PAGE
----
AUTO SERVICE

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c o m pa r a b l e s B O T H R E TA I L S E C T O R S H AV E A F E W P R I M A R Y C O M PA R A B L E Q U A L I T I E S I N C L U D I N G :

Recession Proof – As opposed to buying a new vehicle, customers will choose to self-repair or have their vehicles repaired during a recession.

Strong Credit Leases – While Auto Service is rarely investment grade due to the guarantor of the lease being a non-wholly owned subsidiary of the parent company, they still come with a strong guarantee as their entire retail operation is under the same umbrella. For example, Firestone Complete Auto Cares are signed under Bridgestone Retail Operations and thus does not come with the multibillion Bridgestone guarantee.

Aging Vehicle Fleet – Both retailers benefit from the Aging Vehicle fleet. During the recession, the Obama administration unveiled a “cash for clunkers” program, which initially hurt both retailers. However, a lot of those new vehicles bought are now reaching 3+ years of age which is normally when repairs start to become needed.

For more information, please contact: BRADEN.CROCKETT@MATTHEWS.COM

1 0 2 | M AT T H E W S T M M AY 2 0 1 7

Although some new Auto Part’s fee simple leases have 20-year initial terms, both retailers generally sign 15-year fee simple leases and 20 year Ground leases.

Both retailers tend to pay rents that are above market. This is mainly because the markets in which Auto Parts stores are located see little to no rent growth and have insignificant demand for retail space. Auto Service retailers must pay higher than market rents due to expensive permitting and development costs. Since the development process is lengthier, developers have longer hold periods, in turn, taking on more risk.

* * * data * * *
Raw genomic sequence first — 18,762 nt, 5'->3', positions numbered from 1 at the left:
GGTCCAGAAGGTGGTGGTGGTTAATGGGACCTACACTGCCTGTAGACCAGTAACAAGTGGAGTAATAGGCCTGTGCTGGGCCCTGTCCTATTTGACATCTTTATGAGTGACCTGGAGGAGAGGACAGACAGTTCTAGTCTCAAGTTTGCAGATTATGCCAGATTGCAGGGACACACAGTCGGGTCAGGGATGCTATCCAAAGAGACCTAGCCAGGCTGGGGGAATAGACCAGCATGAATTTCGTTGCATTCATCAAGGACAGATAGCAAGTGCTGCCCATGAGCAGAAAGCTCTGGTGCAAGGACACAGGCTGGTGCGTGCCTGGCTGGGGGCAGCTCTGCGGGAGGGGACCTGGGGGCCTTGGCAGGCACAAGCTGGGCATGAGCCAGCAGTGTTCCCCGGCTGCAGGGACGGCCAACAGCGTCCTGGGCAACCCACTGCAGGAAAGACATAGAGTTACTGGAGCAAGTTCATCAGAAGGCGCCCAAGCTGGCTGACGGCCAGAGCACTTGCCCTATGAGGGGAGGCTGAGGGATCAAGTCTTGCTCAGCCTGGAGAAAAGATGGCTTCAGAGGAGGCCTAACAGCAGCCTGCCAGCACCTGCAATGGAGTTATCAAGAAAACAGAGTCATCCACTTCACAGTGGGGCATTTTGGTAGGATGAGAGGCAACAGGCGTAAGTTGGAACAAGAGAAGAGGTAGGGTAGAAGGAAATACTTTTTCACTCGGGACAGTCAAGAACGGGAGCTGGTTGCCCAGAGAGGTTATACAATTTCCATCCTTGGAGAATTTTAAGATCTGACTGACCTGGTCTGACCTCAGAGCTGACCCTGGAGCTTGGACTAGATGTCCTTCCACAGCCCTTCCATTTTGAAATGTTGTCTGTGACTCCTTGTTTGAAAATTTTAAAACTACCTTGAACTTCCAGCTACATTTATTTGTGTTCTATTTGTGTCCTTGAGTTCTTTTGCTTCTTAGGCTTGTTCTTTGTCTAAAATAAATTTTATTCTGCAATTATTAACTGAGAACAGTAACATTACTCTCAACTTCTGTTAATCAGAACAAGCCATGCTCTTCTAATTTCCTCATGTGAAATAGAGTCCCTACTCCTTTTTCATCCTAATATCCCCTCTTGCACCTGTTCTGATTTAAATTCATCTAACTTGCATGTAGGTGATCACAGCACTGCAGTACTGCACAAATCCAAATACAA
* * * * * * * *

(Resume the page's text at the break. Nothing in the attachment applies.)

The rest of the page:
d i f f e r e n t i at o r s pa r t s

s e rv i c e LOCATION

Auto Parts properties are usually in smaller, more tertiary markets. As discount retailers, they prefer to be in a high trafficked location on the outskirts of the main retail corridor, avoiding premier rents. While their location may not be as prime as Auto Service locations, the rent is cheaper per square foot making them more replaceable. However, being in a tertiary market, the location may be too remote for other national retailers. In this case, these assets are tough to lease, and run the risk of not finding a tenant or having to settle for a mom and pops tenant.

Auto Service properties are generally in premier retail locations surrounded by the major retail corridor. This advantage helps facilitate a successful business as customers can drop their car off while they shop. However, sometimes their placement in the retail corridor is not optimal for other retailers. Trips to an Auto Service retailer are often planned destinations rather than convenience and thus are often behind big box retailers and with little to no frontage to the main thoroughfare.